The Economics of Thomas Robert Malthus (1997) is another of Hollander’s books in his continued study of the classical economists and like its predecessors, especially Ricardo, is poised to set off debate. Economist A.M.C. Waterman, in his article “Reappraisal of ‘Malthus the Economist’, 1933-97” (History of Political Economy 30:2 1998 pp 293-334) in which he reviews important literature surrounding Malthus, writes:

It is quite possible that scholars of the twenty-first century will come to regard Hollander on Malthus as the most important book in the history of economic analysis since Schumpeter 1954… And like most other books Hollander has so far produced, his latest will get its fair share of controversy and disagreement.

Included are various generations of drafts as well as early research and papers on Malthus.

The Economics of Karl Marx: Analysis and Application

The Economics of Karl Marx: Analysis and Application (2008) is Hollander’s 6th text on the classical economists. The book is an assessment of Marx's Capital and other writings, and addresses Marx’s thoughts on the transformation and the surplus-value doctrine, the reproduction schemes, the falling real-wage and profit rates, and the trade cycle. The book attempts to present criticisms that Marx would have encountered during the time of his writing.

This sub-series includes rough notes taken by Hollander on Marx and his reviewers, reference lists, drafts of chapters, and correspondence related to the book and its publication.

The Economics of John Stuart Mill. Vol.I & II

The Economics of John Stuart Mill. Vol.I & II (1985) was Hollander’s third in the series of studies on classical economists and it is evident in the reviews of the book that the criticisms garnered by Ricardo spilled over into many reviewers assessment of this voluminous work. The introduction to economist A.W. Coates’ (Duke University) review places Mill within the context of Hollander’s other works:

The reviewer of these volumes faces a daunting task, not simply because of their immense size but also because they cannot adequately be considered in isolation. Together with Professor Hollander’s earlier studies of The Economics of Adam Smith (1973, pp. 351) and The Economics of David Ricardo (1979, pp.759) they constitute a sustained campaign to establish the validity of singular unified interpretation of the central tradition of nineteenth-century British economic thought. Moreover, if Hollander’s main thesis is correct, it has direct implications for our understanding of orthodox (or mainstream) twentieth century economic thought.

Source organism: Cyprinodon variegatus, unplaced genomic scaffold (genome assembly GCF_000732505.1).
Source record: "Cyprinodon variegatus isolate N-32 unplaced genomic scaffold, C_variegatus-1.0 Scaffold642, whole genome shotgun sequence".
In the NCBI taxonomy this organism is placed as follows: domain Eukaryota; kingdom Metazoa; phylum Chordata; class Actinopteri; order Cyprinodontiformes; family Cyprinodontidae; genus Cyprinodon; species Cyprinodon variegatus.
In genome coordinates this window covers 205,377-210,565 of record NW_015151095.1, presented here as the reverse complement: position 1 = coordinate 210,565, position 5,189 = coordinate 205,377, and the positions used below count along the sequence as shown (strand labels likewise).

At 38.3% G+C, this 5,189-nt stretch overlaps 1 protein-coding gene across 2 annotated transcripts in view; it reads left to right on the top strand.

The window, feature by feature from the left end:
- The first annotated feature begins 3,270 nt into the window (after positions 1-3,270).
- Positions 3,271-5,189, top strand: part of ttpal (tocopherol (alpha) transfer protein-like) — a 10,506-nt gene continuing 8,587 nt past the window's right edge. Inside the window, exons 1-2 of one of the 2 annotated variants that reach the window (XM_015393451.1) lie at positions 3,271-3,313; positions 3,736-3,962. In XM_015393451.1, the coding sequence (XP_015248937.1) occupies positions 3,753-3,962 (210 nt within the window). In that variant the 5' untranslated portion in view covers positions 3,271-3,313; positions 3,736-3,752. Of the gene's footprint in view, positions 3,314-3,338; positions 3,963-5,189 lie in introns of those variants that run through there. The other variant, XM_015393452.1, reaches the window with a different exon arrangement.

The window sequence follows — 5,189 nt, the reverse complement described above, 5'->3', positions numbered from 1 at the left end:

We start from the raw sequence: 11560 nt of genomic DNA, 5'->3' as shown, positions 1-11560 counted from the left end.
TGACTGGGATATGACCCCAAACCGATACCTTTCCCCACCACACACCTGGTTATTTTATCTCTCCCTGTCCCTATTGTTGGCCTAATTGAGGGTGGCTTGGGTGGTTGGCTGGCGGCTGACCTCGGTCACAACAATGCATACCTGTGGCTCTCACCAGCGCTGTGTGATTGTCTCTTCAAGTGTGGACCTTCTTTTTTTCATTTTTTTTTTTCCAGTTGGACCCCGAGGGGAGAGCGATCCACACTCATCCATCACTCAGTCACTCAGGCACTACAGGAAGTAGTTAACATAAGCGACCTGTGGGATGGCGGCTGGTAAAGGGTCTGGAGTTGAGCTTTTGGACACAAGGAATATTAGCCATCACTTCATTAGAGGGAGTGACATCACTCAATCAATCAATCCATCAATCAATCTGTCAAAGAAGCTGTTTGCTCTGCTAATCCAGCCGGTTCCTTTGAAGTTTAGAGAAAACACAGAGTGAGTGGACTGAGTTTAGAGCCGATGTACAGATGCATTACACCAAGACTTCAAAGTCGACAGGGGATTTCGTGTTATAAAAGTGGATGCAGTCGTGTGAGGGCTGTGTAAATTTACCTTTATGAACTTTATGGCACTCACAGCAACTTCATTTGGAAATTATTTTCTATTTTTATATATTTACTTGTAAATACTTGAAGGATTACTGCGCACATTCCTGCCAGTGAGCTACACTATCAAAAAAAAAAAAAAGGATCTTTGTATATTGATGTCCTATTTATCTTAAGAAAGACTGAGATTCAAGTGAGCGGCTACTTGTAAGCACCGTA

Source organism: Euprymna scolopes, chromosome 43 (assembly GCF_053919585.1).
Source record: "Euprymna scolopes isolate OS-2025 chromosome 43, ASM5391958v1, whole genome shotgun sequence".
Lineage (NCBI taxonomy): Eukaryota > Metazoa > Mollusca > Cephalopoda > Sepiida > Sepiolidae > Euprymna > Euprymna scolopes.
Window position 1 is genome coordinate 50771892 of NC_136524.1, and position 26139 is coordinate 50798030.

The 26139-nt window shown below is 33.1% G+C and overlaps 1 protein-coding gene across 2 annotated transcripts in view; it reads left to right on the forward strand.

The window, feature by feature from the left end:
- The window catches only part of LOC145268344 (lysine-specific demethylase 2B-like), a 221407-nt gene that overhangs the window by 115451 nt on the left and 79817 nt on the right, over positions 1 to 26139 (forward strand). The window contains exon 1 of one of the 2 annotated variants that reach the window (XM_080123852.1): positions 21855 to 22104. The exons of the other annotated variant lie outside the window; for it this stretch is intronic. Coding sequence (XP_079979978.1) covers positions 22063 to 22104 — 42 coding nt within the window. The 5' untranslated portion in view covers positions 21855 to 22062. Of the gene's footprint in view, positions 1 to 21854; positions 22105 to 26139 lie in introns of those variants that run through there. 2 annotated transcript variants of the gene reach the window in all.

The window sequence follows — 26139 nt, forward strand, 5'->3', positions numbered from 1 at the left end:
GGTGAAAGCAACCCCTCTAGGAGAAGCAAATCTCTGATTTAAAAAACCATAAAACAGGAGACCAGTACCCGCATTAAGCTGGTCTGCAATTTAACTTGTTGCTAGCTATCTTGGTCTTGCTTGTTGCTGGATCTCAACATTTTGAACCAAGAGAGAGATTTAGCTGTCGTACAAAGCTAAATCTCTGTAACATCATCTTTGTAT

He concludes:

Like the massively ambitious project of which it forms an integral part, Hollander’s Mill will leave a permanent imprint in the history of economics. (The Manchester School, September 1987 #3, pp.310-316)

Included is a highly annotated and corrected early draft of the work, parts of a middle draft and a complete final draft.

The Economics of David Ricardo

It has been stated that The Economics of David Ricardo (1979) is perhaps Hollander’s most enduring legacy to the history of economic thought if only because of the heated controversy it has produced. It has been described by many as counter-revolutionary to the ideas of great economists such as Schumpter and Sraffa. Common among those who oppose and support Hollander’s unique interpretation of Ricardo is recognition that the book, which is detailed in its analysis and research, is an important addition to the debate on this controversial historical figure.

Included is the 1st draft of the manuscript, research notes, and notes of material omitted and to be used elsewhere.

The Economics of Adam Smith

The Economics of Adam Smith (1973) was Hollander’s first major work in his scholarly pursuit to research the British classical economists. Its reception was widely favourable as a major contribution to Smithonian scholarship. Comments from reviews note that the work is detailed and provides a fresh perspective on Smith, especially with respect to The Wealth of Nations.

Included is a copy of his first draft along with research notes.

Teaching

The two boxes of teaching material in this sub-series contain a small portion of my teaching materials. Before each class I would normally prepare a new outline for use in that class and would eventually throw out the earlier teaching materials. There are some examples of the type of notes used for my criminal law small group for 1993-94 in file 16. I have not included my recent teaching materials because I hope to use them in the future to prepare current teaching materials, assuming that I continue teaching one or more courses.

There are files in another part of the collection dealing with the criminal law casebook, which I have used in various editions since 1967.